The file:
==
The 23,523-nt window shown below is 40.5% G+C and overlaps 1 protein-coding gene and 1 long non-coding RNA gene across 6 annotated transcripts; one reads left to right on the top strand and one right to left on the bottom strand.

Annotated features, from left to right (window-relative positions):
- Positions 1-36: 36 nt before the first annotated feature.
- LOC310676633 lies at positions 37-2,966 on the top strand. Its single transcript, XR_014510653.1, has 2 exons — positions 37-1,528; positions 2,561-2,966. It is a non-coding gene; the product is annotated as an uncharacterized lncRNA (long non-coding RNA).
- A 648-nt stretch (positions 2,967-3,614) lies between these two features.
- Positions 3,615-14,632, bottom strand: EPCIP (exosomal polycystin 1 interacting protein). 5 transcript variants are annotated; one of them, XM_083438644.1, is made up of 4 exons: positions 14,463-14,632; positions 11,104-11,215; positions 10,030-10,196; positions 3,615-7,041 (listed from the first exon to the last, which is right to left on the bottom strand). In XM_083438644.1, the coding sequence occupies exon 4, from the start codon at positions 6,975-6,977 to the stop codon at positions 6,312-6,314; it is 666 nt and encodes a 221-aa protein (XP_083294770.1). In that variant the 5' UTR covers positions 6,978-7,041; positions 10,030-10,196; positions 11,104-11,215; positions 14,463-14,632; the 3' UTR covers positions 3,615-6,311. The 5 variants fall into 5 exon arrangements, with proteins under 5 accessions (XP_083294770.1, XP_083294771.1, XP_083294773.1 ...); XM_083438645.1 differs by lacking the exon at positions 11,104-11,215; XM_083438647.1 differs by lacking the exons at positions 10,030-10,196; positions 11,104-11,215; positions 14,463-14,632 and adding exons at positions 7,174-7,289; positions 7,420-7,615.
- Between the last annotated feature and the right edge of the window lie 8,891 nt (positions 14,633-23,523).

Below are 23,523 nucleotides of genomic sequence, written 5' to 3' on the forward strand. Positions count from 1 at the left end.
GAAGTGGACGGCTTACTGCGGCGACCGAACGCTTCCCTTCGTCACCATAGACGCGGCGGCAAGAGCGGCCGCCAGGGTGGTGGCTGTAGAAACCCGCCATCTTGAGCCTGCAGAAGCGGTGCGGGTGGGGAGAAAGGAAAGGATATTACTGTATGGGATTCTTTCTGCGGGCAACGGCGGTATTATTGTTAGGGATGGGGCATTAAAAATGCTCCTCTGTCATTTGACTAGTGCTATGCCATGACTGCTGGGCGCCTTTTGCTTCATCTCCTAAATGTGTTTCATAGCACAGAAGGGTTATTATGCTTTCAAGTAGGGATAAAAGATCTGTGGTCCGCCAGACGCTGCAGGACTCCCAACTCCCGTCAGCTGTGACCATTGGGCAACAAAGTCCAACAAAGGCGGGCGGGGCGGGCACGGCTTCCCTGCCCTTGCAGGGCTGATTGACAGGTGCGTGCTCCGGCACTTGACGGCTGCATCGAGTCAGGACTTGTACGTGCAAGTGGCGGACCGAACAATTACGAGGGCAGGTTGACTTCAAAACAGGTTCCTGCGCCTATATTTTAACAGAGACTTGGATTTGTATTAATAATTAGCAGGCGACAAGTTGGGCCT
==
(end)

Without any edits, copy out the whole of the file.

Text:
The 23,523-nt window shown below is 40.5% G+C and overlaps 1 protein-coding gene and 1 long non-coding RNA gene across 6 annotated transcripts; one reads left to right on the top strand and one right to left on the bottom strand.

Annotated features, from left to right (window-relative positions):
- Positions 1-36: 36 nt before the first annotated feature.
- LOC310676633 lies at positions 37-2,966 on the top strand. Its single transcript, XR_014510653.1, has 2 exons — positions 37-1,528; positions 2,561-2,966. It is a non-coding gene; the product is annotated as an uncharacterized lncRNA (long non-coding RNA).
- A 648-nt stretch (positions 2,967-3,614) lies between these two features.
- Positions 3,615-14,632, bottom strand: EPCIP (exosomal polycystin 1 interacting protein). 5 transcript variants are annotated; one of them, XM_083438644.1, is made up of 4 exons: positions 14,463-14,632; positions 11,104-11,215; positions 10,030-10,196; positions 3,615-7,041 (listed from the first exon to the last, which is right to left on the bottom strand). In XM_083438644.1, the coding sequence occupies exon 4, from the start codon at positions 6,975-6,977 to the stop codon at positions 6,312-6,314; it is 666 nt and encodes a 221-aa protein (XP_083294770.1). In that variant the 5' UTR covers positions 6,978-7,041; positions 10,030-10,196; positions 11,104-11,215; positions 14,463-14,632; the 3' UTR covers positions 3,615-6,311. The 5 variants fall into 5 exon arrangements, with proteins under 5 accessions (XP_083294770.1, XP_083294771.1, XP_083294773.1 ...); XM_083438645.1 differs by lacking the exon at positions 11,104-11,215; XM_083438647.1 differs by lacking the exons at positions 10,030-10,196; positions 11,104-11,215; positions 14,463-14,632 and adding exons at positions 7,174-7,289; positions 7,420-7,615.
- Between the last annotated feature and the right edge of the window lie 8,891 nt (positions 14,633-23,523).

Below are 23,523 nucleotides of genomic sequence, written 5' to 3' on the forward strand. Positions count from 1 at the left end.
GAAGTGGACGGCTTACTGCGGCGACCGAACGCTTCCCTTCGTCACCATAGACGCGGCGGCAAGAGCGGCCGCCAGGGTGGTGGCTGTAGAAACCCGCCATCTTGAGCCTGCAGAAGCGGTGCGGGTGGGGAGAAAGGAAAGGATATTACTGTATGGGATTCTTTCTGCGGGCAACGGCGGTATTATTGTTAGGGATGGGGCATTAAAAATGCTCCTCTGTCATTTGACTAGTGCTATGCCATGACTGCTGGGCGCCTTTTGCTTCATCTCCTAAATGTGTTTCATAGCACAGAAGGGTTATTATGCTTTCAAGTAGGGATAAAAGATCTGTGGTCCGCCAGACGCTGCAGGACTCCCAACTCCCGTCAGCTGTGACCATTGGGCAACAAAGTCCAACAAAGGCGGGCGGGGCGGGCACGGCTTCCCTGCCCTTGCAGGGCTGATTGACAGGTGCGTGCTCCGGCACTTGACGGCTGCATCGAGTCAGGACTTGTACGTGCAAGTGGCGGACCGAACAATTACGAGGGCAGGTTGACTTCAAAACAGGTTCCTGCGCCTATATTTTAACAGAGACTTGGATTTGTATTAATAATTAGCAGGCGACAAGTTGGGCCT